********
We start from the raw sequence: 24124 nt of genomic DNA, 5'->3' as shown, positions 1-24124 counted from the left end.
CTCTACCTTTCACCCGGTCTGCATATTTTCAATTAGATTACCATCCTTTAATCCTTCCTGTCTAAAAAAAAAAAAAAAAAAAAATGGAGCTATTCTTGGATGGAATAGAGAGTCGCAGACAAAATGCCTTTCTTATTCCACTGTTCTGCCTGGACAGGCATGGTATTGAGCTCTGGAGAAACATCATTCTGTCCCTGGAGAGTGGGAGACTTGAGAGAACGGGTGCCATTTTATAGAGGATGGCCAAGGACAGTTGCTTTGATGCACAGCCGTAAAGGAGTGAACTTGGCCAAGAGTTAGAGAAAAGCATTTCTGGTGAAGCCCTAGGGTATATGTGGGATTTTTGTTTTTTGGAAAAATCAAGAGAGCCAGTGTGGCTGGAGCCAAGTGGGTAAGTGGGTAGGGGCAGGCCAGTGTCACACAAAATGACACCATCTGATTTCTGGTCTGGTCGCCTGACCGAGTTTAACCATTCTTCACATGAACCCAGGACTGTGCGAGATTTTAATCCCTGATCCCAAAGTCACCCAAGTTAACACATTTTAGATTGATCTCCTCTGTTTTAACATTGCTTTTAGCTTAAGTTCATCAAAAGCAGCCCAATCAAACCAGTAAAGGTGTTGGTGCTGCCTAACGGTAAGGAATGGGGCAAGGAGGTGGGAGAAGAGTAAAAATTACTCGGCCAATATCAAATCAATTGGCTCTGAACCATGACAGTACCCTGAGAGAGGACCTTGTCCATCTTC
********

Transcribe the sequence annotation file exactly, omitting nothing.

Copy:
We start from the raw sequence: 24124 nt of genomic DNA, 5'->3' as shown, positions 1-24124 counted from the left end.
CTCTACCTTTCACCCGGTCTGCATATTTTCAATTAGATTACCATCCTTTAATCCTTCCTGTCTAAAAAAAAAAAAAAAAAAAAATGGAGCTATTCTTGGATGGAATAGAGAGTCGCAGACAAAATGCCTTTCTTATTCCACTGTTCTGCCTGGACAGGCATGGTATTGAGCTCTGGAGAAACATCATTCTGTCCCTGGAGAGTGGGAGACTTGAGAGAACGGGTGCCATTTTATAGAGGATGGCCAAGGACAGTTGCTTTGATGCACAGCCGTAAAGGAGTGAACTTGGCCAAGAGTTAGAGAAAAGCATTTCTGGTGAAGCCCTAGGGTATATGTGGGATTTTTGTTTTTTGGAAAAATCAAGAGAGCCAGTGTGGCTGGAGCCAAGTGGGTAAGTGGGTAGGGGCAGGCCAGTGTCACACAAAATGACACCATCTGATTTCTGGTCTGGTCGCCTGACCGAGTTTAACCATTCTTCACATGAACCCAGGACTGTGCGAGATTTTAATCCCTGATCCCAAAGTCACCCAAGTTAACACATTTTAGATTGATCTCCTCTGTTTTAACATTGCTTTTAGCTTAAGTTCATCAAAAGCAGCCCAATCAAACCAGTAAAGGTGTTGGTGCTGCCTAACGGTAAGGAATGGGGCAAGGAGGTGGGAGAAGAGTAAAAATTACTCGGCCAATATCAAATCAATTGGCTCTGAACCATGACAGTACCCTGAGAGAGGACCTTGTCCATCTTC